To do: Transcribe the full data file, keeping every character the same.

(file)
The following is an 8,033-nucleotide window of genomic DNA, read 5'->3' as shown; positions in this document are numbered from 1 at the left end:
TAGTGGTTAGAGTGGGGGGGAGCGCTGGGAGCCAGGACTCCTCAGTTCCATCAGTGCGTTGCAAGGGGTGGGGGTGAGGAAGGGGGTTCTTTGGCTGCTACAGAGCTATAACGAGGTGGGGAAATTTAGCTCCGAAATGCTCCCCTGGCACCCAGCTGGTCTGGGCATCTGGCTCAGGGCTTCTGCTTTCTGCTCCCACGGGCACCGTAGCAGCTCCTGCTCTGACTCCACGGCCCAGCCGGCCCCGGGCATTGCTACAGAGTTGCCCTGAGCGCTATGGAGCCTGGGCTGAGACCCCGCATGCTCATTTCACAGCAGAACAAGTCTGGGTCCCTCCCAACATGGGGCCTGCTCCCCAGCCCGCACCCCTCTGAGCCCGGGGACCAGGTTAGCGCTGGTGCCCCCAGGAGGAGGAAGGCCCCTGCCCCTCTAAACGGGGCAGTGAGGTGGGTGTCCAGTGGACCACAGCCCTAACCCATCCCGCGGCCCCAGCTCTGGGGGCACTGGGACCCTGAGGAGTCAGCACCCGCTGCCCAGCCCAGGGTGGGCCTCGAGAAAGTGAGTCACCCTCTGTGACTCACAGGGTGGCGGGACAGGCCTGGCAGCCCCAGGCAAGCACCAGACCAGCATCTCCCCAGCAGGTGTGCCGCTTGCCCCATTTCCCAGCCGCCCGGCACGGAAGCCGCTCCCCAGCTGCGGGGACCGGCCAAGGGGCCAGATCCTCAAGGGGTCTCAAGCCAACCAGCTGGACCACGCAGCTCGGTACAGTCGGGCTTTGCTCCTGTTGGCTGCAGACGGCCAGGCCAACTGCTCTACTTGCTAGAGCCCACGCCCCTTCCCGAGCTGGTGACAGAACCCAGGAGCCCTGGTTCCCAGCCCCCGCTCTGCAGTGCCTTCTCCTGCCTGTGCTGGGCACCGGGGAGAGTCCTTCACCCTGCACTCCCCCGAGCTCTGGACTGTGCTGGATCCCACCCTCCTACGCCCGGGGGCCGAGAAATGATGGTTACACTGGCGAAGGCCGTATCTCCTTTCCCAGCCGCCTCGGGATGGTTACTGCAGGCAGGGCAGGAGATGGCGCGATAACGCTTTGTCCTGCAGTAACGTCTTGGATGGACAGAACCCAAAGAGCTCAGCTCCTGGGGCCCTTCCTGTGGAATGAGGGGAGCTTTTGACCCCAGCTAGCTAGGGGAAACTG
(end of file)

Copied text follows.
The following is an 8,033-nucleotide window of genomic DNA, read 5'->3' as shown; positions in this document are numbered from 1 at the left end:
TAGTGGTTAGAGTGGGGGGGAGCGCTGGGAGCCAGGACTCCTCAGTTCCATCAGTGCGTTGCAAGGGGTGGGGGTGAGGAAGGGGGTTCTTTGGCTGCTACAGAGCTATAACGAGGTGGGGAAATTTAGCTCCGAAATGCTCCCCTGGCACCCAGCTGGTCTGGGCATCTGGCTCAGGGCTTCTGCTTTCTGCTCCCACGGGCACCGTAGCAGCTCCTGCTCTGACTCCACGGCCCAGCCGGCCCCGGGCATTGCTACAGAGTTGCCCTGAGCGCTATGGAGCCTGGGCTGAGACCCCGCATGCTCATTTCACAGCAGAACAAGTCTGGGTCCCTCCCAACATGGGGCCTGCTCCCCAGCCCGCACCCCTCTGAGCCCGGGGACCAGGTTAGCGCTGGTGCCCCCAGGAGGAGGAAGGCCCCTGCCCCTCTAAACGGGGCAGTGAGGTGGGTGTCCAGTGGACCACAGCCCTAACCCATCCCGCGGCCCCAGCTCTGGGGGCACTGGGACCCTGAGGAGTCAGCACCCGCTGCCCAGCCCAGGGTGGGCCTCGAGAAAGTGAGTCACCCTCTGTGACTCACAGGGTGGCGGGACAGGCCTGGCAGCCCCAGGCAAGCACCAGACCAGCATCTCCCCAGCAGGTGTGCCGCTTGCCCCATTTCCCAGCCGCCCGGCACGGAAGCCGCTCCCCAGCTGCGGGGACCGGCCAAGGGGCCAGATCCTCAAGGGGTCTCAAGCCAACCAGCTGGACCACGCAGCTCGGTACAGTCGGGCTTTGCTCCTGTTGGCTGCAGACGGCCAGGCCAACTGCTCTACTTGCTAGAGCCCACGCCCCTTCCCGAGCTGGTGACAGAACCCAGGAGCCCTGGTTCCCAGCCCCCGCTCTGCAGTGCCTTCTCCTGCCTGTGCTGGGCACCGGGGAGAGTCCTTCACCCTGCACTCCCCCGAGCTCTGGACTGTGCTGGATCCCACCCTCCTACGCCCGGGGGCCGAGAAATGATGGTTACACTGGCGAAGGCCGTATCTCCTTTCCCAGCCGCCTCGGGATGGTTACTGCAGGCAGGGCAGGAGATGGCGCGATAACGCTTTGTCCTGCAGTAACGTCTTGGATGGACAGAACCCAAAGAGCTCAGCTCCTGGGGCCCTTCCTGTGGAATGAGGGGAGCTTTTGACCCCAGCTAGCTAGGGGAAACTG